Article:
Royce Da 5’9” refuses to accept the credibility of Canibus’ claim – via statement released by the enigmatic emcee’s management exclusively to HipHopDX in early April – that offensive and confrontational tweets that began being sent to @TheRealRoyce59 from @Poetlaurete8 in March were not written by ‘Bis, but by someone posing as one-half of The Undergods.    

“And then he made two diss records about me,” explained Royce of his doubts to DX last Thursday (May 5th). “Don’t believe nothin’ Canibus says, man. That dude, he’s delusional.”

The confounding contradiction of apologizing for attacking the ally of Canibus’ longtime nemesis, Eminem, via Twitter, and then proceeding to call him a “moist buttwipe” in song has left the recipient of those remarks apathetic.

“What am I supposed to do, write a record?,” asked Royce rhetorically. “What he’s doing don’t even motivate me. He’s not even motivating me to find time to respond.”

While @TheRealRoyce59 and @Poetlaurete8 continue to exchange insults via Twitter, an arguably more newsworthy tweet last week from Royce about assaulting a DJ Premier beat failed to grab the attention of gossipmongers.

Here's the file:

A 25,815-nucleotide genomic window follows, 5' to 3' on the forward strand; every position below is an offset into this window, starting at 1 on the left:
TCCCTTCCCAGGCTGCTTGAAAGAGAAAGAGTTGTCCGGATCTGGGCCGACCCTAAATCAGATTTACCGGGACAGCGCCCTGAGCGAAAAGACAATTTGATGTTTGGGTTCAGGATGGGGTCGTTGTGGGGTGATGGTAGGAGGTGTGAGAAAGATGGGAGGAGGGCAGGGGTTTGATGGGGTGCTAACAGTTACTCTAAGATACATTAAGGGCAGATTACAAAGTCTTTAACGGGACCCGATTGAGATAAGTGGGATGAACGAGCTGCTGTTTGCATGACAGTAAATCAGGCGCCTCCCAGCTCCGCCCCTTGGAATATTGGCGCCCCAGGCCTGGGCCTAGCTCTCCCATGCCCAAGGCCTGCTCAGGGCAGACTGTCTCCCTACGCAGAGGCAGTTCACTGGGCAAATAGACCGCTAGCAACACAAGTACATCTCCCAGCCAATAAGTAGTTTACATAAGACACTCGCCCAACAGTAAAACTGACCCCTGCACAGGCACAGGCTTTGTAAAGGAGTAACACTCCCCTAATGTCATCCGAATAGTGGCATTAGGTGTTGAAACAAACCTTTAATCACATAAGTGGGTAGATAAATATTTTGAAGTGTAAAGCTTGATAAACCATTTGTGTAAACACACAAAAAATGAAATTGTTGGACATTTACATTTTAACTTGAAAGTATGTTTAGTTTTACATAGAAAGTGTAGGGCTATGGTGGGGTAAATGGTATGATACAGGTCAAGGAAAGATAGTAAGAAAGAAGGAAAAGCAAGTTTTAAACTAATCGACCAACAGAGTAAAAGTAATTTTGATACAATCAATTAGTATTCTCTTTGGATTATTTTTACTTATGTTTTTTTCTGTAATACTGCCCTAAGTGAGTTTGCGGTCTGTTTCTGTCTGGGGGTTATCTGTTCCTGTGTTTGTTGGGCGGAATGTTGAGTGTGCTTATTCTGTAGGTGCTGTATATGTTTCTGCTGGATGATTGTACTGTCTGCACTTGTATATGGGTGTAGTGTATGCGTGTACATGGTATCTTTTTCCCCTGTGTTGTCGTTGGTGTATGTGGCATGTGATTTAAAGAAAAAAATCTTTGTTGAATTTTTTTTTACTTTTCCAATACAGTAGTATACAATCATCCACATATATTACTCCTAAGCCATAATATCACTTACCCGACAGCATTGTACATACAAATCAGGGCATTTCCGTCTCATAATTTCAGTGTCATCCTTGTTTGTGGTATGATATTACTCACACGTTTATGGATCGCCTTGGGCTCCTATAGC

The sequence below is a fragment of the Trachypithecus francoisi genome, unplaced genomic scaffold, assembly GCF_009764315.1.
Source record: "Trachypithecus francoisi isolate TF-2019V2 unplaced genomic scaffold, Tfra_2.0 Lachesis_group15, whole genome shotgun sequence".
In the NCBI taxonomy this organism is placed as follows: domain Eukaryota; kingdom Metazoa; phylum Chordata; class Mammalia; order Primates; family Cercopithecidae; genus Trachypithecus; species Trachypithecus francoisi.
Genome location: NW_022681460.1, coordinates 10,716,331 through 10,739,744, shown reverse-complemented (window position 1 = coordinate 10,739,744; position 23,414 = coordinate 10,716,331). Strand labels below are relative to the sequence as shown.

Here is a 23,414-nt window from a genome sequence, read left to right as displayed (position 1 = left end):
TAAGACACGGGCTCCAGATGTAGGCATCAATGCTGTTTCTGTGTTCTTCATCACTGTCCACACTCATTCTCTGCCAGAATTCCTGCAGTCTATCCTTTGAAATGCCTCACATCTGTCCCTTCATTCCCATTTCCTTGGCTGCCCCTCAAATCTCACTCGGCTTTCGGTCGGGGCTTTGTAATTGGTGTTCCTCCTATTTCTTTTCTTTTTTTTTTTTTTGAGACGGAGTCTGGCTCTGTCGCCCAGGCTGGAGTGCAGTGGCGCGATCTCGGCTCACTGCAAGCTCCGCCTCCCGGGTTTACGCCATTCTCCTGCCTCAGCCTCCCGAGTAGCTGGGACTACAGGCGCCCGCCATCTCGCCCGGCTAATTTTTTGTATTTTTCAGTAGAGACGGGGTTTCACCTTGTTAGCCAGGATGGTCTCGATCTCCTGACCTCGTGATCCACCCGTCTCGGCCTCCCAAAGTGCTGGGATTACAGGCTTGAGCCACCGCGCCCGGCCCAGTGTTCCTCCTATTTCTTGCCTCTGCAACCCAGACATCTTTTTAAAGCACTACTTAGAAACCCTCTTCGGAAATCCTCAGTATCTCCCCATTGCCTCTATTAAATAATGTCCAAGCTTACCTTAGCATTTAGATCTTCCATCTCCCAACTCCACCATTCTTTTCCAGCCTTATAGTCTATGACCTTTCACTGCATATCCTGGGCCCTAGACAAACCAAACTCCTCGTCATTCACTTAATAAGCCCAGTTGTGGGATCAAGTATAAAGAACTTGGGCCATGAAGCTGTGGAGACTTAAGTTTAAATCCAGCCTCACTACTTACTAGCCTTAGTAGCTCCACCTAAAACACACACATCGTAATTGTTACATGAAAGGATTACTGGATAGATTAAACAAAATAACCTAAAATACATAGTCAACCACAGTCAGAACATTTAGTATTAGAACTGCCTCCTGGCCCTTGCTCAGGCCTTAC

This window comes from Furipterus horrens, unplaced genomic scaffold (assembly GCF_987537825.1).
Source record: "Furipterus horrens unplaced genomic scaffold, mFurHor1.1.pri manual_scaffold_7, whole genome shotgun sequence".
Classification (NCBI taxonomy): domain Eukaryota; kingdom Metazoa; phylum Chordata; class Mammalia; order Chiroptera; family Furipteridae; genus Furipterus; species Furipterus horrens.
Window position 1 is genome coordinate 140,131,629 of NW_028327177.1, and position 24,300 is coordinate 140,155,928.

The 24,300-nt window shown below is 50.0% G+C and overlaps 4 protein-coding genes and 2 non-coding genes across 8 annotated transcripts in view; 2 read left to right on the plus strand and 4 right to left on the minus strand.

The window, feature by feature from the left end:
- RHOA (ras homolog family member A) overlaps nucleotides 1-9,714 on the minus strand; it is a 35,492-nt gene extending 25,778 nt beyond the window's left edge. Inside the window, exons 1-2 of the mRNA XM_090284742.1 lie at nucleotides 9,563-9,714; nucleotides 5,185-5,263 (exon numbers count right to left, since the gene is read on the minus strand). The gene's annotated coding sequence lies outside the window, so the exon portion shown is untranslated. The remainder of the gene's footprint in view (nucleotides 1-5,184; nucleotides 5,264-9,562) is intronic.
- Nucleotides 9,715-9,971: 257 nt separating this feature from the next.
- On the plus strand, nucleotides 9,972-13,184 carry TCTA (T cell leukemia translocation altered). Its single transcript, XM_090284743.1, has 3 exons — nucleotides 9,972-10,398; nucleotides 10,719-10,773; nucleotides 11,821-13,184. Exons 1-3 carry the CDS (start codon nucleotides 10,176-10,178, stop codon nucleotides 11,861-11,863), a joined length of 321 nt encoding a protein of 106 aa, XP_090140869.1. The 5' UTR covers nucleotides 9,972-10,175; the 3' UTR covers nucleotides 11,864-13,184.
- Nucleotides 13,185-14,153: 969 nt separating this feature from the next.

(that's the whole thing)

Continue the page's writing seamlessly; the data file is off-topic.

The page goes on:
“It was more ‘Hip Hop,’” replied Royce when asked if the sound of that Preemo production is more in the vein of the dramatic “Shake This” or the hypnotic “Hip Hop.” “It’s just one of those braggadocio songs. That’s what the beat was telling me to do. So I went in there and just got lyrical, didn’t talk about anything in particular, just random punch lines. It’s classic Hip Hop, Royce and Preem shit.”   

The currently untitled Premier track will appear on Royce’s forthcoming new solo effort, Success is Certain, having already received the seal of approval from a powerful consigliore.

“[Eminem] loved that beat that Preem just sent me,” Royce revealed. “I played it for him yesterday.”   

But will 5’9” satisfy the cravings of Hip Hop heads worldwide by having Slim Shady fill in the still open third verse to that loved Preemo beat?